Action Alert!

Fathers of the Church

Epistle XLII: to Anthemius, Subdeacon

Description

This epistle is from Book I of the Register of the Epistles of Saint Gregory the Great. Here Gregory institutes some reforms of monastic life, instructing that monks should not be allowed to travel from monastery to monastery, and that they should not be allowed to own anything.

Provenance

St. Gregory (b. 540 in Rome) was elected pope at the age of 50, serving from 590 to 604. In 14 years he accomplished much for the Church. England owes her conversion to him. At a period when the invasion of the barbarian Lombards created a new situation in Europe, he played a great part in winning them for Christ. At the same time, he watched equally over the holiness of the clergy and the maintenance of Church discipline, the temporal interests of his people of Rome and the spiritual interests of all Christendom. He removed unworthy priests from office, forbade the taking of money for many services, and emptied the papal treasury to ransom prisoners of the Lombards and to care for persecuted Jews and victims of plague and famine. Gregory also reformed the liturgy, and it still contains several of his most beautiful prayers. The name "Gregorian chant" recalls this great Pope's work in the development of the Church's music. His commentaries on Holy Scripture exercised a considerable influence on Chsdsristian thought in the Middle Ages. Following his death in 604, his numerous epistles, including the following letter, were compiled into the Papal Register of Letters.

by Gregory the Great in 590-604 | translated by James Barmby, D.d

Gregory to Anthemius, &c.

John, our brother and fellow-bishop, in a schedule sent to us by his cleric Justus, has among many other things intimated to us as follows: that some monks of the diocese of Surrentum transmigrate from monastery to monastery as they please, and depart from the rule of their own abbot out of desire for a worldly life; nay even (what is known to be unlawful) that they aim severally at having property of their own. Wherefore we command thy Experience by this present order, that no monk be henceforth allowed to migrate from monastery to monastery, and that thou permit not any one of them to have anything of his own. But, if any one whatever should so presume, let him be sent back with adequate constraint to the monastery in which he lived at first, to be under the rule of his own abbot from which he had escaped; lest, if we allow so great an iniquity to take its course uncorrected, the souls of those that are lost be required from the souls of their superiors. Further, if any of the clergy should chance to become monks, let it not be lawful for them to return anew to the same church in which they had formerly served, or to any other; unless one should be a monk of such a life that the bishop under whom he had formerly served should think him worthy of the priesthood, so that he may be chosen by him, and by him ordained to such place as he may think fit. And since we have learnt that some among the monks have plunged into such great wickedness as publicly to take to themselves wives, do thou seek them out with all vigilance, and, when found, send them back with due constraint to the monasteries of which they had been monks. But neglect not to deal also with the clergy who profess monasticism, as we have said above. For so thou wilt be pleasing in the eyes of God, and be found partaker of a full reward.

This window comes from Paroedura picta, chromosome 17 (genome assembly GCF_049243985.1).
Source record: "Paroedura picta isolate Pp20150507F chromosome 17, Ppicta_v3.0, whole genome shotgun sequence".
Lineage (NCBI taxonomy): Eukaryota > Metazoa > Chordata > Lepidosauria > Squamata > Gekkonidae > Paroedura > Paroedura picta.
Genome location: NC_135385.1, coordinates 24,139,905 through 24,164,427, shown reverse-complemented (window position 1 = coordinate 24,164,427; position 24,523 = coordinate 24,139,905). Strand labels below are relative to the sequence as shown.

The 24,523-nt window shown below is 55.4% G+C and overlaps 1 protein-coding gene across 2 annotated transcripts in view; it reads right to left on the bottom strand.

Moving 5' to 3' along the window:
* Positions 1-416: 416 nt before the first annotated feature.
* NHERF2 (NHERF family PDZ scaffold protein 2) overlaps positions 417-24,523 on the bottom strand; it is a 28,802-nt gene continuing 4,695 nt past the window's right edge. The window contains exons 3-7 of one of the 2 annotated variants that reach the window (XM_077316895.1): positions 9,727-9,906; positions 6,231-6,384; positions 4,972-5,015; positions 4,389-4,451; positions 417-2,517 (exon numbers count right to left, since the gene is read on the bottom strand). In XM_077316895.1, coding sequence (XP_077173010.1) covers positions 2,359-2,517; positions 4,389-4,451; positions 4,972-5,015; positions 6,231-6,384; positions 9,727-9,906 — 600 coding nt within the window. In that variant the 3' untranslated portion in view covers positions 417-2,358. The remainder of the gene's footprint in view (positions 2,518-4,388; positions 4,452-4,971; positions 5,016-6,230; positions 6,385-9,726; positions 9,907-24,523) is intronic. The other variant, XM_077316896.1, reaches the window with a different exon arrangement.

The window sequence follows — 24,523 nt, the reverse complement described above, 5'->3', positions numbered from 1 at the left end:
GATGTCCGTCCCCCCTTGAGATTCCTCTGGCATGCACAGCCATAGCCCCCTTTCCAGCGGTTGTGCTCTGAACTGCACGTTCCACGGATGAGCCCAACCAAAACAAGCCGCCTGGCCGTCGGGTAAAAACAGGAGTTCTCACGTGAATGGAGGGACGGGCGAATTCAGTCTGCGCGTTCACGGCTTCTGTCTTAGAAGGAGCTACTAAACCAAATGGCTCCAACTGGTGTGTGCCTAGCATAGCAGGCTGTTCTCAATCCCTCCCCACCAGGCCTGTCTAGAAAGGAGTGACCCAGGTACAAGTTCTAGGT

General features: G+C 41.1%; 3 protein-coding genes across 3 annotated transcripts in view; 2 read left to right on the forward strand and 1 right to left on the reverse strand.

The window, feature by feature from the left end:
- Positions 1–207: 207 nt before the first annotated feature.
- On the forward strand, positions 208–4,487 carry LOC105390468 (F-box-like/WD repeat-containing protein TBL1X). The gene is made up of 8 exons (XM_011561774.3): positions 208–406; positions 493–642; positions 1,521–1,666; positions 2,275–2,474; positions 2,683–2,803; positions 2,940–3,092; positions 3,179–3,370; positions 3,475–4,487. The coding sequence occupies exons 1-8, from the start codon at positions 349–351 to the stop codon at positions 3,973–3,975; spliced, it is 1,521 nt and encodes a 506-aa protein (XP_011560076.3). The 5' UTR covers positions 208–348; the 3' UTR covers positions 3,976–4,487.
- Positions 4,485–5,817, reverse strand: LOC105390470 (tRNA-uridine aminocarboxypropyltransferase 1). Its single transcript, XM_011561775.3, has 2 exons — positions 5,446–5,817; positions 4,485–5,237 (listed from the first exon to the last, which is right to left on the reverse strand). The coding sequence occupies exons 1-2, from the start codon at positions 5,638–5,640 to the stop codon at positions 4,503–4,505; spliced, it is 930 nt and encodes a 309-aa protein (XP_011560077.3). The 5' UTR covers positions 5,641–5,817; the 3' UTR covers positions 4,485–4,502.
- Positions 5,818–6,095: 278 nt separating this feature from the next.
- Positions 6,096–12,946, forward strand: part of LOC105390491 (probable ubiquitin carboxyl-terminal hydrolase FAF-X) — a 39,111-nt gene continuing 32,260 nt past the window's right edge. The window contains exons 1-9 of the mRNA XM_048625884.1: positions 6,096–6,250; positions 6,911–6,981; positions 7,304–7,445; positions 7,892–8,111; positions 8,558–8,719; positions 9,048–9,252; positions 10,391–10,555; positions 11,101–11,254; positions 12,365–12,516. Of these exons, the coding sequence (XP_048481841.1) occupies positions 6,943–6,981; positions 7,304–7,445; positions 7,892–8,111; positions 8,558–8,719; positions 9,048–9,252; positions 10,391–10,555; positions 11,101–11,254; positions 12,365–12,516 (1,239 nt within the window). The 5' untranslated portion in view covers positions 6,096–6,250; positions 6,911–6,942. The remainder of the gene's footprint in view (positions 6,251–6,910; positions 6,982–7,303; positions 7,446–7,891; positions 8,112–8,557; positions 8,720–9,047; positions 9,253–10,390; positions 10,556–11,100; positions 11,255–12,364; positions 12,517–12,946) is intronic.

Taken from "The Early Church Fathers and Other Works" originally published by Wm. B. Eerdmans Pub. Co. in English in Edinburgh, Scotland, beginning in 1867. (LNPF II/XII, Schaff and Wace). The digital version is by The Electronic Bible Society, P.O. Box 701356, Dallas, TX 75370, 214-407-WORD.